finding shall be final. The Bishop shall make
known to the parties the said reoommendation
if not set aside, or if set aside, then the said
final recommendation, within ten days after
the receipt of the same, and he shall report
all proceedings to the convention at its next
annual meeting, with a statement of the
grounds of his action in case he shall have
disapproved of the first finding in any case
as aforesaid. ,
"Section 4. Should the reotor or assistant
minister refuse to comply within ten days
after the decision shall have been made
known to him, he Bhall be liable to suspen
sion from the exercise of all ministerial func
tions until he submit to suoh deoision.
"Section 5. And if the vestry of the church
or the congregation refuse or neglect to com
ply on their part with the decision aforesaid,
the said parish shall be prohibited from a re
presentation in the convention of the diocese,
until they shall have performed their duty in
accordance with the same."
May this canon, or one like it, speedily be
come naturalized in the Diocese of Pennsyl
FOURTH OF JULY, 1871.
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Special attention given to the Purchase and Sale
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have their pasaports furnished without
Full Information given at oni; office.
JAY COOKE & CO.,
No. 114 SOUTH THIBD STREET,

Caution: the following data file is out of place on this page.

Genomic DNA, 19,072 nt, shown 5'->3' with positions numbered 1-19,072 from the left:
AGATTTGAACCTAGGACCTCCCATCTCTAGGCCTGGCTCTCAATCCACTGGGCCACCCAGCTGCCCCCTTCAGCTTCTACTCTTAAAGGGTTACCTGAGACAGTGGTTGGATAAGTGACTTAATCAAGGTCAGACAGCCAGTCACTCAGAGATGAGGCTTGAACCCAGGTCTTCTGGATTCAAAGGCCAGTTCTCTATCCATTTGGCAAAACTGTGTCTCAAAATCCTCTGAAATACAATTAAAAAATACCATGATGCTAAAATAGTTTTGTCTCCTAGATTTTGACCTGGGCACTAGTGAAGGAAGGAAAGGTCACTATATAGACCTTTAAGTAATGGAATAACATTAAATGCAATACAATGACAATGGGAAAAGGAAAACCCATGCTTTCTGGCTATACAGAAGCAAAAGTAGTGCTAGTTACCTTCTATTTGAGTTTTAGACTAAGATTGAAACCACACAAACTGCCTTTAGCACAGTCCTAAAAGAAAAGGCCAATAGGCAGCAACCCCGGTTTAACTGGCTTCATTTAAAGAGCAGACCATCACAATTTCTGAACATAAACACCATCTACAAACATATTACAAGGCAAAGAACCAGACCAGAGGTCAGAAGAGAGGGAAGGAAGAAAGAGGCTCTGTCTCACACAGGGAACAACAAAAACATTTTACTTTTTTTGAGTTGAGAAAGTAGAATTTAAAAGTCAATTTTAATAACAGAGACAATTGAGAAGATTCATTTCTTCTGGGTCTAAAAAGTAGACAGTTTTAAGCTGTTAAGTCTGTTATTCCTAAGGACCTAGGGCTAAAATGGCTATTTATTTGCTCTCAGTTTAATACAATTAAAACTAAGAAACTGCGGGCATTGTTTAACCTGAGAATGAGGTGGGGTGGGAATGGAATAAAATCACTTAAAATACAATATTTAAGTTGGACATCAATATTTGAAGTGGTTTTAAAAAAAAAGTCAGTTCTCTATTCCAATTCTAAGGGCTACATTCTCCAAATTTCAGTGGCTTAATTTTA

6 9 tutha2m PHILADELPHIA.
1IARRISS0N CRAMBO, v
Uf Jkl NUT O
6fcT)RICE Of ICE LOW ENOOUE TO 8ATI8F'
1 ALL." "
"BE SUUS KNICKERBOCKER IS ON THE
KNICKERBOCKER ICE COMPANY.
THOa. K. CAH1LL, President.
E. r. KKK8UOW, Vice-President.
A. HUNT, Treasurer.
E. H. OoHNKLL, Secretary.
' T. A. HKt) UK y, Superintendent
Principal Oillce, - "
NO. 433 WALNUT Btreet, Philadelphia.
HraB'S Offices and Depots,
North Pennsylvania Railroad and Master Street,
hlriga Avenue and Willow street.
Willow birt Wharf. Delaware avenue.
Twenty-aevond and Hamilton atresia.
Ninth Htret t and Washington avenue.
Pine Street W fcarf. fcchujiUlL
No. Mslu btreet, Oeroiantown.
Ho. Si North Kecond street, Camden, N. J., and
t ape Hay. New Jersey.
1871. I'rW fr for Families, Offlcea, etc 13TL'
8 pounds dally, 60 ceuu per week.
g u t " "
15 M M M M
J0 (I Jjj U M U
Half bushel or forty pounds, so cenu each dej
llvtr. 4 iw let